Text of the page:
Black youth can’t wait until tomorrow

COMMENT

On June 16 and throughout the Youth Month of June we are called to remember the struggle of young people who engaged in critical action, who took a stand in the face of oppression and who rejected the system of Bantu education that was designed to dis- advantage them.

But how do we take the lesson they offer us and begin to deal with the current education system, which, 44 years later, still undermines the prospects of the majority of youth in South Africa?

Recently, many people have been shocked by the parallel stories of the killing of George Floyd in the United States and Collins Khosa locally. These two stories concern the brutality and violence that happens in plain sight; the fact that they do happen in plain sight deserves an article of its own.

They are both deeply shocking stories, yet they represent only the tip of the iceberg. The physical violence that we bear witness to in their stories is undergirded and supported by symbolic, psychological and structural violence that is pervasive in our society, the weight of which is only felt when you experience it first-hand.

Local voices have done an amazing job of describing this “invisible violence” in the book Disrupting Denial: Analysing Narratives of Invisible/Visible Violence & Trauma, edited by Sarah Rosaline Henkeman. This more subtle violence remains a powerful force in our schools, and it targets black bodies.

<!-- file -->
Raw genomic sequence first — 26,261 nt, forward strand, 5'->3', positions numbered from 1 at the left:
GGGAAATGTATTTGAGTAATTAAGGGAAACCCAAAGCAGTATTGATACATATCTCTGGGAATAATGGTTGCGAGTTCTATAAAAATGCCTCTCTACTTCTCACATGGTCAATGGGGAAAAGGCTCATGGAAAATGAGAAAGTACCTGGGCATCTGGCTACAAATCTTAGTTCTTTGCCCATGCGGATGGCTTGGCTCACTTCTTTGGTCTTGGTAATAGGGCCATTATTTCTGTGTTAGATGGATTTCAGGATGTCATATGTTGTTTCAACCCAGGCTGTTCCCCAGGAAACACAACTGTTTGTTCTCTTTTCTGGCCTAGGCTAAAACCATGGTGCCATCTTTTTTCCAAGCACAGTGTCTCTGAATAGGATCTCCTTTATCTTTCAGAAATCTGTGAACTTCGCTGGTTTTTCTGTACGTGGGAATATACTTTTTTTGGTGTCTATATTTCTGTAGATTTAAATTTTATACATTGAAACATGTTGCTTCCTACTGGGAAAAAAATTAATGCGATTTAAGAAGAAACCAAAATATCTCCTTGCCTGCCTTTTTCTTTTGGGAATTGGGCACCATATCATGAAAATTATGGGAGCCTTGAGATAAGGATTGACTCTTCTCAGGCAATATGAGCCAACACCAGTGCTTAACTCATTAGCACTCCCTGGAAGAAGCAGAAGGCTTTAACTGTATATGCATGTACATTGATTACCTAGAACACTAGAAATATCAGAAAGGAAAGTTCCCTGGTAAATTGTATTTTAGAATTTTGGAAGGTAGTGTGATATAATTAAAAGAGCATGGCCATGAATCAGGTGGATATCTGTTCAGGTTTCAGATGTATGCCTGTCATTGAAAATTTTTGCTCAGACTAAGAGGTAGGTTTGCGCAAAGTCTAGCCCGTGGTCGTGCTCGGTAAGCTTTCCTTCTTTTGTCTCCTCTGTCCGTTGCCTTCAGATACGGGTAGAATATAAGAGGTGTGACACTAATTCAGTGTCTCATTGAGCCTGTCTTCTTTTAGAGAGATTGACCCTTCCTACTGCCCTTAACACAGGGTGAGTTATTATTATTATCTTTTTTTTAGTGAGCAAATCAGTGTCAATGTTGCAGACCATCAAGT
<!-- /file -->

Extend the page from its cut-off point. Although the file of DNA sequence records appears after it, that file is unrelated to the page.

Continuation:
In the very lively debates about our schools that have taken place during Covid-19, we have heard teachers,

parents, learners and scholar-activists raise a number of disconcerting truths about South Africa’s schools: pit latrine deaths, overcrowded classrooms, learners who are yet to be placed in a school, lack of water supply, lack of teachers, hazardous buildings, curriculums that undervalue the cultural resources students bring from home, and language policies that undermine the potential of the vast majority of students.

The families disproportionately affected by these realities are black families in the urban townships, ghettos and rural villages. These are the obvious ways in which the system advantages some learners, while disadvantaging others. These realities may not be part of the design of schooling in a ‘“new” South Africa, yet they have been allowed to persist, and this represents complicity in the violence.

There are further parallels between the violence against black bodies in the US and the violence against youth in South Africa. Here, we do not talk about a “prison to school pipeline” yet recent actions and policy developments point firmly in the same direction. In recent years, for example, some schools have appointed school resource officers, based on the US model, some of whom don’t hesitate to inform learners that they will “be processed”.

The latest Western Cape Provincial School Education Act amendments include a clause for the provisioning of “intervention centres” for youth. It is worth asking why learners who may be in need of help at other schools receive counselling and mental health care, while students in the ghetto, who are equally in need of help, must be “processed”.